5. They took responsibility. This was quite remarkable. They did not belittle anyone’s concerns. They will do surveys of every flat, to see what cracks exist now. There are quite a few cracks in our flat. This is the baseline. Then we, and they, can know if the tunnelling has made a new crack. They undertake to repair all damage they make. They have a budget for this. They described the clear process for handling concerns and for taking action on reports of damage, noise or vibration.
  6. They gave plain-language, unequivocal undertakings. The noise levels they produce are measured at the surface. These noise levels will not exceed 25DB. 25DB is the noise level you hear “on a Sunday in Hyde Park”. They explained the monitoring systems. They told us the number to call if we hear noise. They also explained that at 40m down, in London clay, it is most unlikely we will hear anything, and that nobody else had done so.
  7. They answered every question directly. They answered the exact question as posed, unlike politicians. They were not at all defensive. Will monitoring devices be stuck to our listed buildings? Yes they will. Will the fastenings of the monitoring devices damage our listed buildings? Yes maybe, and Crossrail will restore our much-loved concrete to its former state afterwards.
  8. They told us where to go to find more information. They also undertook to come back and see us again on a specific date. The entire event was videoed, and will be on our community website. Crossrail itself has a detailed website with updated information on progress, and descriptions of the project from a number of aspects.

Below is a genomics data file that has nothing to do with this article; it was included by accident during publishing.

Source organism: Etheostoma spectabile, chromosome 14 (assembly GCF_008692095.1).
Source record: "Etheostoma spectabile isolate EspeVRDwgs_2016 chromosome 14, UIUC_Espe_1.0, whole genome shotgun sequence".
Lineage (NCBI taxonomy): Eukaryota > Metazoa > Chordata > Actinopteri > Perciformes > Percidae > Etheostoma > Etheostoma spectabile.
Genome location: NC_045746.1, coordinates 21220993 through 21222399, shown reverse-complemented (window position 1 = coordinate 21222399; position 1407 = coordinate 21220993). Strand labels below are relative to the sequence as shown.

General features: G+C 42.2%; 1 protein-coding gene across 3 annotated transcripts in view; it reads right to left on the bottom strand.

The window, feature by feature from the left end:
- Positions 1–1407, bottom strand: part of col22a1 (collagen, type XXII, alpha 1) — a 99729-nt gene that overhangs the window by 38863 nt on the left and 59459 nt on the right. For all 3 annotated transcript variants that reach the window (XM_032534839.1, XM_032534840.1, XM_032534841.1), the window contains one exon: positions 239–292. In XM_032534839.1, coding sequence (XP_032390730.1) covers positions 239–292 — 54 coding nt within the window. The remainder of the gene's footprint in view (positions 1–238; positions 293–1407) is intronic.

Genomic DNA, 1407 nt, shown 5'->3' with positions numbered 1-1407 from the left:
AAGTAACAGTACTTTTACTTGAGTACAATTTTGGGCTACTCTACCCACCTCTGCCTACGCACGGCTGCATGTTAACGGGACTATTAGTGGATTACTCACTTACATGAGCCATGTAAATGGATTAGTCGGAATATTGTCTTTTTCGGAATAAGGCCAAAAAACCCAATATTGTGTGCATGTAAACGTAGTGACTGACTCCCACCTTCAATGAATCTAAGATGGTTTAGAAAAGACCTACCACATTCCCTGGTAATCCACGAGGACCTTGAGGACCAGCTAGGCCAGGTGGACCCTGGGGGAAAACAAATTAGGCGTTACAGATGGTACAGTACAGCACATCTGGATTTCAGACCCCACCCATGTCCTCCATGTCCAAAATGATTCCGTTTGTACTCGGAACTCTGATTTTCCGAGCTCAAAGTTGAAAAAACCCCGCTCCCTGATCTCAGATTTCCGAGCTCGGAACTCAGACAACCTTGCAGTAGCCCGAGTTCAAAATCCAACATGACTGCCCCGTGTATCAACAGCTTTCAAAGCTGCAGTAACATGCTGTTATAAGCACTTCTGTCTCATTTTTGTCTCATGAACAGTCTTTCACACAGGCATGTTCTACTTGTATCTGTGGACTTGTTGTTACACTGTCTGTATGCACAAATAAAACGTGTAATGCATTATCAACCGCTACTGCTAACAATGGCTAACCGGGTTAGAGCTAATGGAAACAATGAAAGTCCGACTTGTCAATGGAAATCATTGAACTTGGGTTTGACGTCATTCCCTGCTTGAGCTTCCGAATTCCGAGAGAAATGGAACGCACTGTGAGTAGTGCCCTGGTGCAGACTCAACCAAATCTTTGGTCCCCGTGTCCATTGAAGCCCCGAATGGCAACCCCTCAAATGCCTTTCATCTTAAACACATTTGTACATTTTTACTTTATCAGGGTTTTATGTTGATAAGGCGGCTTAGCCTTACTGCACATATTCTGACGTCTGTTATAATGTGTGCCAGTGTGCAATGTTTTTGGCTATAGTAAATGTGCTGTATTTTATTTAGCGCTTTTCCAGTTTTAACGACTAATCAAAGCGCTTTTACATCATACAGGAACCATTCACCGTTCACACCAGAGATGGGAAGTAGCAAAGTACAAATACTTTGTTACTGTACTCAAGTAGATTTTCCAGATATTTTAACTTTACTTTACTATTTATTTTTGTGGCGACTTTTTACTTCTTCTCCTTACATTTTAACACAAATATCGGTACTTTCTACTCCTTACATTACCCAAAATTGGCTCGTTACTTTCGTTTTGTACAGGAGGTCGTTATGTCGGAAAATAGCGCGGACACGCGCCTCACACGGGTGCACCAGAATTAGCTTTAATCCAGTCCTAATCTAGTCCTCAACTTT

I learned a lot, and not just about Crossrail. I saw a competent team, who had done this before, communicating directly, clearly and honestly with stakeholders. That was quite a lesson in itself. I thought I’d pass it on.

Categories: Communicating Change

2 replies

  1. Jane,

    Great to read such positive feedback. Your comments remind us that stakeholder engagement is not complicated. Being proactive, timely, clear and honest works.

    We will continue to adopt this approach across the Crossrail project. We will use your words to challenge anyone who questions the effectiveness and “rightness” of this approach. And we look forward to coming back to the Barbican in the future.

    Thank you,

    Ben White
    Head of Community Relations

    • Hello Ben Thank you for reading my post. Yes, your team did a great job. I should also have mentioned the Project Manager of the Moorgate Excavation, who was also at the event. I didn’t catch his name. He spoke to us about the acoustic insulation they are using on the shaft to protect us from the noise of their excavations. He also memorably said “the further down we go, the less you will hear us” – which was a clear and graphic description.

      I think one of the things that worked for me in the presentation was that they took the trouble to educate us, as well as inform us. So we were told about the sensors and the theodolites to monitor settlement. I found this very interesting. Walking through Finsbury Circus on the way to Liverpool Street yesterday, I spotted one of the red-eyed monitors tucked away in corner of of a pavement, and I tried to see the theodolite that was monitoring it. It’s given me a whole new way of looking at the city as I walk around!